Citizens, a rare guest chef is in the house! 🙂
My friend Hubert is one of the most talented home chefs I know, and a technical guru to boot – a potent combination indeed here in Silicon Valley!
I’ll let his recipe for this classic Korean dish amply illustrate his kitchen ninja skills! 🙂
Koreans have a whole range of spicy noodle dishes, in this case a cold dish made with very thin noodles called somyeon with added flavorings, is one of the most popular traditional noodle dishes in Korean cuisine which is especially popular during summer.
There are many kinds of cold noodle dishes in Korea, including one made with cold beef broth; however, spicy cold noodles have historically been appreciated by spice-loving people in Korea and recognized internationally. What makes this dish so distinct from other cold noodle dishes from different cultures is the strong spicy flavor. Most spicy cold noodles are prepared with a slight touch of sesame oil to enhance the richness of its flavor.
Typically the dish contains beef, julienned cucumbers, and other garnishes which are mixed together with the cooked noodles, soy sauce, sesame oil, sesame seeds and sugar. Garnishes placed on top and around the spicy noodles include hard-boiled eggs, pickled mu, dried gim strips, sliced cucumbers, and sometimes sliced Korean pear or tomato.
Battle on – The GeneralissimoPrint
- Bulgogi (불고기):
- 1 lb of thinly sliced beef sirloin – partially freeze the meat to make it easier to cut very thin
- 5 tbsp soy sauce
- 2 tbsp of rice syrup (preferred) or sugar
- ¼ cup chopped green onions or chives
- 2 tbsp minced garlic.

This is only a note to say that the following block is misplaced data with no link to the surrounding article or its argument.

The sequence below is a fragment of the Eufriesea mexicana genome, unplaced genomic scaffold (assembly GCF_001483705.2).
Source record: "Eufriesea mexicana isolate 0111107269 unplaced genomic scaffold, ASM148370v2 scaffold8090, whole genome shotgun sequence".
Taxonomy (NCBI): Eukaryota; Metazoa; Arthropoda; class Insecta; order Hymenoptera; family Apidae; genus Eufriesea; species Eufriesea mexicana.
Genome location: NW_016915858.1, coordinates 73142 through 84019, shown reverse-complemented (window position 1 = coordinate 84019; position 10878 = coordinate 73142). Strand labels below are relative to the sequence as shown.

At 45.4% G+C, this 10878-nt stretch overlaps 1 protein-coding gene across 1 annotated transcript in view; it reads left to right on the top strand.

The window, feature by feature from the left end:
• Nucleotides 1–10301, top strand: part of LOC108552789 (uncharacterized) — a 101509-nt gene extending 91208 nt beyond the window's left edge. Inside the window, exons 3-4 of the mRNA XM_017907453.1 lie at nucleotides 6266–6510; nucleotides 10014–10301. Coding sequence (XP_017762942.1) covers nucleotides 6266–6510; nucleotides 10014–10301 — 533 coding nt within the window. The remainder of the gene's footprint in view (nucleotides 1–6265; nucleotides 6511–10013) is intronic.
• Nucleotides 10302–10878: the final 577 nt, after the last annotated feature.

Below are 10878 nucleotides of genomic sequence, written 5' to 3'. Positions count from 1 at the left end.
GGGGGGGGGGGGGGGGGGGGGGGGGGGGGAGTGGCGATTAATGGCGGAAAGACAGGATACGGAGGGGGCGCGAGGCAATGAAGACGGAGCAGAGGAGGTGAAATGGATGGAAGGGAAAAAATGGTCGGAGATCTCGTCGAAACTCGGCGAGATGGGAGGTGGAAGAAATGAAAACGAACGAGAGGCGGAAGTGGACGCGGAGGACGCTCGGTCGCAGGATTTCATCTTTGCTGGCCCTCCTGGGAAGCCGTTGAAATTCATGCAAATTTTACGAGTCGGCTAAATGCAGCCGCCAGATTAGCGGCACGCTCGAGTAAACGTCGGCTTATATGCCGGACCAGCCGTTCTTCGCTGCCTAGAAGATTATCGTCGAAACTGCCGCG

- 2 tbsp sesame seeds (grilled, preferably)
- ½ tbsp black pepper
- Korean pear-apple (preferred) or pear
- 3 tbsp soy sauce
- 2 tbsp of gochujang (Korean pepper paste)
- 2 tbsp of sugar
- 1 Tbsp. sesame oil
- Korean buckwheat (somyeon) noodles
- Prep marinade, mix, add meat, leave for 30mn minimum, and grill – because the meat is very thin, grilling is a short process. It’s better to brown both sides, and move on. This should be quick. One doesn’t need one of the Korean grilling device, I’ve done it on a flat iron plan. Don’t mind if the syrup and sauce will burn+stick a bit.
- Don’t put all the meat and sauce at once. We don’t want things to be “soupy”, or you won’t have the BBQ taste.
- Once done, put some aluminum foil on top, and we’ll use the meat later.
- Cut cumcumber and korean pear into “matchsticks” about 1mm thick and 10cm long. Wrap to prevent oxydation, we’ll use later.
- Make a soft-boiled egg: Boil water. Once water is boiling, put the egg in for 7.5mn EXACTLY. When the time has passes, leave the egg for 1-2 mn in cold water. Make sure there’s enough water to keep things cool. Ice cold is good. Peel, slice and use it later for plating
- Cook the noodles following the directions on the package. Duration will vary from seconds to minutes depending on the noodle’s thickness and type. Mine had to be boiled and stirred only for 40 seconds (no more, or they’ll become saggy). Also, wait until the water is boiling before putting the noddles in. Stir during the whole cooking time.
- I highly recommend boiling in some kind of straining recipient because it makes it easier to move the noodles out.
- When the cooking is done, move the noodles into a large recipient filled with cold water (I add ice cubes). This will prevent them from being saggy or overcooking. You rinse them to remove all the gluten to avoid stickiness. Then you can make a bun by wrapping the noodles around your fingers, like you would do with small electric cables. You could leave them messy, but I just can’t do that. Lol.
- Once you have one or two buns of noodles in the bowl, add:
- The sauce
- The cucumber sticks
- The pear sticks
- The egg
- The meat
- And voila! Enjoy and share!
- Note: Koreans will typically cut noodles with scissors and mix everything (bibim means “mix”) before eating with chopsticks and spoons.
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